Monday, 11 June 2012

Rough winds do shake th’ Olympic flames of June

They might have known...
“Windy conditions put out two flames on lanterns at the Callanish stones monument, promping an emergency dash to collect a spare flame.” - BBC News UK, 11-6-12
An Ill Wind
“But nor satisfied ever, nor weary / Is ever the wind.”   [A.C. Swinburne, ‘By the North Sea’]
                One of the things about Lewis that visitors find not only disconcerting but even downright annoying is our habit of greeting each other with the words.  “It’s a bit breezy!” when in fact, we are gasping our way through a howling gale; it is annoying for many of them because the persistent high winds is the one aspect of our climate to which they find it most difficult to adjust themselves.
                Natives, like myself, usually accept as a matter of course, especially in the winter time, the necessity of almost perpetually leaning in one direction in order not to be blown in another.  But when one has to resort to such devices for a fortnight in the month of May, even the native begins to grumble, because by that time we are beginning to look for softer weather and some of the balm that gives us growth.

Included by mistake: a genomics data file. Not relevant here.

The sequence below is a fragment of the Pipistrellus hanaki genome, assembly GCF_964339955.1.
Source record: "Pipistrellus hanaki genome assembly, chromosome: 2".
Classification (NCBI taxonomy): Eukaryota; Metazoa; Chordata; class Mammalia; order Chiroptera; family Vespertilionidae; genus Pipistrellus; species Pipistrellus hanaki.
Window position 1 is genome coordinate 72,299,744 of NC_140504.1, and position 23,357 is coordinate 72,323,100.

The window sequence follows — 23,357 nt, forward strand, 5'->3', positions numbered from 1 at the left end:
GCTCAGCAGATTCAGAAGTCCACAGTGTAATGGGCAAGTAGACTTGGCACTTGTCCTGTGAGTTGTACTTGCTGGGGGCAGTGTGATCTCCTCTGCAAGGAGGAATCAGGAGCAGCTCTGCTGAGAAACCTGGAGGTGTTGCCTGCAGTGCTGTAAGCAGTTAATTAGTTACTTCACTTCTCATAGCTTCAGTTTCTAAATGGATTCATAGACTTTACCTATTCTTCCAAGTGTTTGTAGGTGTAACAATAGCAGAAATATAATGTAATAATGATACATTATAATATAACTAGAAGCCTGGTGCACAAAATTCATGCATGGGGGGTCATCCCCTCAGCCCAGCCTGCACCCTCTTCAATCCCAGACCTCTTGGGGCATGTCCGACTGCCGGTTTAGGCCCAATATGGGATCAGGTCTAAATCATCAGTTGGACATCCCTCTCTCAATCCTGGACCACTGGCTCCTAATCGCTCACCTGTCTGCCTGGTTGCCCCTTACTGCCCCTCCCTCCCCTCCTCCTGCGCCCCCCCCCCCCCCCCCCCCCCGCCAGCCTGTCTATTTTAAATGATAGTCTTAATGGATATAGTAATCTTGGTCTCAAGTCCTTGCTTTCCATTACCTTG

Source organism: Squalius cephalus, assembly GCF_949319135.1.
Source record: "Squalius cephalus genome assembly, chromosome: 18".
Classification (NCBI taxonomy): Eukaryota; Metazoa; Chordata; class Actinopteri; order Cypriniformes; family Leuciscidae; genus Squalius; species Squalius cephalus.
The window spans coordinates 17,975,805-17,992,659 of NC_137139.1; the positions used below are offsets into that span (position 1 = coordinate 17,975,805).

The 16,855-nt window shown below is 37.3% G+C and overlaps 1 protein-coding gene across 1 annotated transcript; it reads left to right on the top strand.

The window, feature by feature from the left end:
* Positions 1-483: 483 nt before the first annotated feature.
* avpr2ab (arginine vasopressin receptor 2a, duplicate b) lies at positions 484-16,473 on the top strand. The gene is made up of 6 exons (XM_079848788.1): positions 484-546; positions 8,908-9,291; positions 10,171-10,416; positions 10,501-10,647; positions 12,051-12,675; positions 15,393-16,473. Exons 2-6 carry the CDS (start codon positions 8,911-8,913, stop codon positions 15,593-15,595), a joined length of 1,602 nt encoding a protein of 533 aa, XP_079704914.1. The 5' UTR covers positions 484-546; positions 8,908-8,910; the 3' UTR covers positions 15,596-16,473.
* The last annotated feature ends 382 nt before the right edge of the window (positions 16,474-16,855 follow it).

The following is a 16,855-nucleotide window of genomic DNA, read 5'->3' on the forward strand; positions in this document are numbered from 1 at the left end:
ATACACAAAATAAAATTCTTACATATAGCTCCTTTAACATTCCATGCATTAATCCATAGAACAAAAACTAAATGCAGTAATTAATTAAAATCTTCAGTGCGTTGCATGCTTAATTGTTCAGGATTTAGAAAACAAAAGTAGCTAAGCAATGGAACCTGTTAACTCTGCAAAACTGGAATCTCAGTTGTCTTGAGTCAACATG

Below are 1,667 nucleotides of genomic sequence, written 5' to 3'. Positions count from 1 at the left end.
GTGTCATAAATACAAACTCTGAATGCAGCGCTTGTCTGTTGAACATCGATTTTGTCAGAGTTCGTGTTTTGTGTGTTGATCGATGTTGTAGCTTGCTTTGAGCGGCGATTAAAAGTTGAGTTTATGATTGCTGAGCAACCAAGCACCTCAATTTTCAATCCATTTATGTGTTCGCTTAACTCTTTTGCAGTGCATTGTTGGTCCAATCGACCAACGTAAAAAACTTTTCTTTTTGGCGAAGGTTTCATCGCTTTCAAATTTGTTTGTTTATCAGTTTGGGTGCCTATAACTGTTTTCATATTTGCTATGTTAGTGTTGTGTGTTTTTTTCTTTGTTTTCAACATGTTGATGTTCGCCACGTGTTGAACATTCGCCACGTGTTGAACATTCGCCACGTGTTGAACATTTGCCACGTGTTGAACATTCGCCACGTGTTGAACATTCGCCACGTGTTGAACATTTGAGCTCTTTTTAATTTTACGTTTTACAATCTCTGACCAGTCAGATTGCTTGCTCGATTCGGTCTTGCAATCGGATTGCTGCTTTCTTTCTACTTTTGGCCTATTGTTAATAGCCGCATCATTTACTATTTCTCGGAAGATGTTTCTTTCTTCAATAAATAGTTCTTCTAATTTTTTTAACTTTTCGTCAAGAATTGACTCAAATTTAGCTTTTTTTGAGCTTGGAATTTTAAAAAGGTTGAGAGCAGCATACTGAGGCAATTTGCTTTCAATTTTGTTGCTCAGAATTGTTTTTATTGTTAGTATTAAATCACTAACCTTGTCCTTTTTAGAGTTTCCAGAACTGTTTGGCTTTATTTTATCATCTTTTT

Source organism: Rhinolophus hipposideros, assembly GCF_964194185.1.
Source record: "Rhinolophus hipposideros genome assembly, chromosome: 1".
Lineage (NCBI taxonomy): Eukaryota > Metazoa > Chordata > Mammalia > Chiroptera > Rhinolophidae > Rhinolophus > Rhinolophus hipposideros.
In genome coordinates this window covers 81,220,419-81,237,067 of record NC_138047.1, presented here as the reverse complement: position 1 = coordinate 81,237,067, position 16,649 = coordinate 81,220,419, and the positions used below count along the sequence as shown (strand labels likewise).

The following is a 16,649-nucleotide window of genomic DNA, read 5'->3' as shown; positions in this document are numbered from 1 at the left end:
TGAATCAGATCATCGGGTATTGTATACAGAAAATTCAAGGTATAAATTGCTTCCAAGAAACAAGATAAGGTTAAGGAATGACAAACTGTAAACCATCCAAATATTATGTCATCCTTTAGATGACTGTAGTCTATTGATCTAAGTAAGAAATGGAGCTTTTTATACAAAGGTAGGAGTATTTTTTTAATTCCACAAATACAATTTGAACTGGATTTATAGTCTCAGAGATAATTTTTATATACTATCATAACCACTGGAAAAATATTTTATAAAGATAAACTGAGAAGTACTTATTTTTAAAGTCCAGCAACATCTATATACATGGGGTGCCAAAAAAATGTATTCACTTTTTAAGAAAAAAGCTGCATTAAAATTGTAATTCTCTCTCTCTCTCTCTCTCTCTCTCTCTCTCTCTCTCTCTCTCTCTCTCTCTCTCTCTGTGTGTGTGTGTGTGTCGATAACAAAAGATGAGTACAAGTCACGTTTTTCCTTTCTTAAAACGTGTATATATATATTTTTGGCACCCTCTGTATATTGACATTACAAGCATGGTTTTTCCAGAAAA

Instead of that a cold grey wind has been blowing out of the west with wearisome and unabated persistence, keeping home fishing boats in harbour, sending strange craft for its land-locked shelter, chasing the grey seal (which appears to have adopted Stornoway) to some more sheltered nook of his own, blasting flowers, shrubs and trees, laying its mortifying hand on all tender growth, - until as I listen to “the moan that he borrows from darkness and depth of the night” I am left with “the sense that eternity never shall silence his voice.”
                - from another 'As I See It', “M.S.”, Stornoway Gazette, 22 & 25/05/1956

No comments:

Post a comment